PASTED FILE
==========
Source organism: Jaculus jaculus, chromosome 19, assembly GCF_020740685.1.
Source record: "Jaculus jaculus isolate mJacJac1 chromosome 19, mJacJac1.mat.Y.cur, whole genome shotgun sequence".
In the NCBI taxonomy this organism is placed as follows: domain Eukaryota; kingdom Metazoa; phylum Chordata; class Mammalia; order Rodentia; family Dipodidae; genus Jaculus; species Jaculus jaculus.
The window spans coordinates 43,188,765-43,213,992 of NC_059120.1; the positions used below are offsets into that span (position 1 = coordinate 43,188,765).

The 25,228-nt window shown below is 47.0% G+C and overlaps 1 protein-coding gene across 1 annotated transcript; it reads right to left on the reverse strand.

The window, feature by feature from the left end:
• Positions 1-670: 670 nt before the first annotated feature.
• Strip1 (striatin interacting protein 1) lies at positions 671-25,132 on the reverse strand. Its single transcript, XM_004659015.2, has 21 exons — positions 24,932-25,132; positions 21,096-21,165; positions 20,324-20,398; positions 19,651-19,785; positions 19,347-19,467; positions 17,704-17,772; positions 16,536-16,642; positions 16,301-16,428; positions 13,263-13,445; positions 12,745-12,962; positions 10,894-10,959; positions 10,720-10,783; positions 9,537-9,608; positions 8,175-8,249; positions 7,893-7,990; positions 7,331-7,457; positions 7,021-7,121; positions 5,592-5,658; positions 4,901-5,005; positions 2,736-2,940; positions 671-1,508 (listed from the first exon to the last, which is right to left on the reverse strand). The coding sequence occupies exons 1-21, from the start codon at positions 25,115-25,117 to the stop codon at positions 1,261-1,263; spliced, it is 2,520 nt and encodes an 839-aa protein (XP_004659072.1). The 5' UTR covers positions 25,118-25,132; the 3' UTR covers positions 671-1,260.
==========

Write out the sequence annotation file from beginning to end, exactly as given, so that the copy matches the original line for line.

Source organism: Jaculus jaculus, chromosome 19, assembly GCF_020740685.1.
Source record: "Jaculus jaculus isolate mJacJac1 chromosome 19, mJacJac1.mat.Y.cur, whole genome shotgun sequence".
In the NCBI taxonomy this organism is placed as follows: domain Eukaryota; kingdom Metazoa; phylum Chordata; class Mammalia; order Rodentia; family Dipodidae; genus Jaculus; species Jaculus jaculus.
The window spans coordinates 43,188,765-43,213,992 of NC_059120.1; the positions used below are offsets into that span (position 1 = coordinate 43,188,765).

The 25,228-nt window shown below is 47.0% G+C and overlaps 1 protein-coding gene across 1 annotated transcript; it reads right to left on the reverse strand.

The window, feature by feature from the left end:
• Positions 1-670: 670 nt before the first annotated feature.
• Strip1 (striatin interacting protein 1) lies at positions 671-25,132 on the reverse strand. Its single transcript, XM_004659015.2, has 21 exons — positions 24,932-25,132; positions 21,096-21,165; positions 20,324-20,398; positions 19,651-19,785; positions 19,347-19,467; positions 17,704-17,772; positions 16,536-16,642; positions 16,301-16,428; positions 13,263-13,445; positions 12,745-12,962; positions 10,894-10,959; positions 10,720-10,783; positions 9,537-9,608; positions 8,175-8,249; positions 7,893-7,990; positions 7,331-7,457; positions 7,021-7,121; positions 5,592-5,658; positions 4,901-5,005; positions 2,736-2,940; positions 671-1,508 (listed from the first exon to the last, which is right to left on the reverse strand). The coding sequence occupies exons 1-21, from the start codon at positions 25,115-25,117 to the stop codon at positions 1,261-1,263; spliced, it is 2,520 nt and encodes an 839-aa protein (XP_004659072.1). The 5' UTR covers positions 25,118-25,132; the 3' UTR covers positions 671-1,260.